For Tsai Jaw-Shen, one 1,000th of a millimeter is "quite large" and one 100,000th of a second is "very long." The world he looks at is different from the one ordinary people see.
Tsai has reproduced phenomena that occur at an atomic level - using measurements of one 10-millionth of a millimeter - at a much larger level, using metal items measuring one 1,000th of a millimeter, equivalent in size to bacteria. He has been awarded the 11th Leo Esaki Prize for his research, which could pave the way for the development of next-generation information processing devices called quantum computers.
The aim of the prize is to praise outstanding achievements in nanotechnology fields.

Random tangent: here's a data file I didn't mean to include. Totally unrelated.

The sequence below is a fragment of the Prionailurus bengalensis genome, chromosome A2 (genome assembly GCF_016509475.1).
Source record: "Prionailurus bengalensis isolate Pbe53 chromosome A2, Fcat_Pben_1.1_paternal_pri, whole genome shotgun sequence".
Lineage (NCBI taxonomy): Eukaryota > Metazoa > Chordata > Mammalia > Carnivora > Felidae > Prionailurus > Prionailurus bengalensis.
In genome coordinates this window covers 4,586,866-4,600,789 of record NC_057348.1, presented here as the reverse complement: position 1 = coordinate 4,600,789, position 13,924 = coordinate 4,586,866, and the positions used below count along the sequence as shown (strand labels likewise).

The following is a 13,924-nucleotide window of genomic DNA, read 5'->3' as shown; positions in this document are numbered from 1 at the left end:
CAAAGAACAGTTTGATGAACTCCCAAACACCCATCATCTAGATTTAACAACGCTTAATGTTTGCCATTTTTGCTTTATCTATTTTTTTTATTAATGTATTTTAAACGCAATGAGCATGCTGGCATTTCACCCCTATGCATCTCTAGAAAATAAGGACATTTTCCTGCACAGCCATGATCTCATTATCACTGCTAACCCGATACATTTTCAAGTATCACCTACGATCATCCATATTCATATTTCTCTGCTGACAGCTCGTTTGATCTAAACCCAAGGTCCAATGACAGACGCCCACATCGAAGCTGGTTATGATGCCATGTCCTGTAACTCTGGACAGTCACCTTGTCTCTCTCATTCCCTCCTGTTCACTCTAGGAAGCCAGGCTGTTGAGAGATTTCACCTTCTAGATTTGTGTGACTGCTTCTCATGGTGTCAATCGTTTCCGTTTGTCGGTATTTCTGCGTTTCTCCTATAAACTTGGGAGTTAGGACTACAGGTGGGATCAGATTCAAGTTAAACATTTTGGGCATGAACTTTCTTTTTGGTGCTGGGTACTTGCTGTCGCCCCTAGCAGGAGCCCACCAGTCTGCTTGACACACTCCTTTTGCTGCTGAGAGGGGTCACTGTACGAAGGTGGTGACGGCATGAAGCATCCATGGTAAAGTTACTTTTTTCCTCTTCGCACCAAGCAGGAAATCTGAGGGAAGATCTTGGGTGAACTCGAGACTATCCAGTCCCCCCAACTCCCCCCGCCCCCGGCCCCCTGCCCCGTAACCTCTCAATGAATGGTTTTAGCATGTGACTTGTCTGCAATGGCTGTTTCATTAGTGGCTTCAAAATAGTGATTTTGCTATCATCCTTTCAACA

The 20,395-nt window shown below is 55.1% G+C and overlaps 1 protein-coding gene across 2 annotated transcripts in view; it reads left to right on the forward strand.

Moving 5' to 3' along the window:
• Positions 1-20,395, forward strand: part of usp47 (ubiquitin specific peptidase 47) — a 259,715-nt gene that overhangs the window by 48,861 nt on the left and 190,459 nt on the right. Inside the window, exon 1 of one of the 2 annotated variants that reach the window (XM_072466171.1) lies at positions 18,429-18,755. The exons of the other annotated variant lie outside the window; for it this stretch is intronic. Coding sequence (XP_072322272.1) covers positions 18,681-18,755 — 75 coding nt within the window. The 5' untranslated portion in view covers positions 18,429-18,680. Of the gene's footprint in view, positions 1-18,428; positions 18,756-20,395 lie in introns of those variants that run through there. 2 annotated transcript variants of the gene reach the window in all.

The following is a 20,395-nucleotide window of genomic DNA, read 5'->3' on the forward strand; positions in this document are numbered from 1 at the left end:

"It's the result of taking up challenges without having the preconception that they are difficult to tackle," the 62-year-old researcher said.
"If it becomes reality, we could make a calcualtion that requires 10,000 years with a supercomputer now in an hour," he said.
However, Tsai also added it is not an easy task. "If this were mountain climbing, we'd still be at the second station."
Born in Taiwan, Tsai spent his childhood in Japan. After obtaining a doctoral degree in the United States, he returned to Japan where he currently works at the RIKEN research institute as a project team leader.
With a command of three languages - Japanese, English and Chinese - Tsai calls himself a "cosmopolitan." Half of his team members are elite researchers he recruited from other countries.
Tsai's way of spending his free time also reminds people that he is a researcher. On weekends, Tsai visits his wife's parental home in Gunma Prefecture and applies his mental powers to renovating an old farm house.
"It's fun being creative and trying various things to create an optimum result," he said.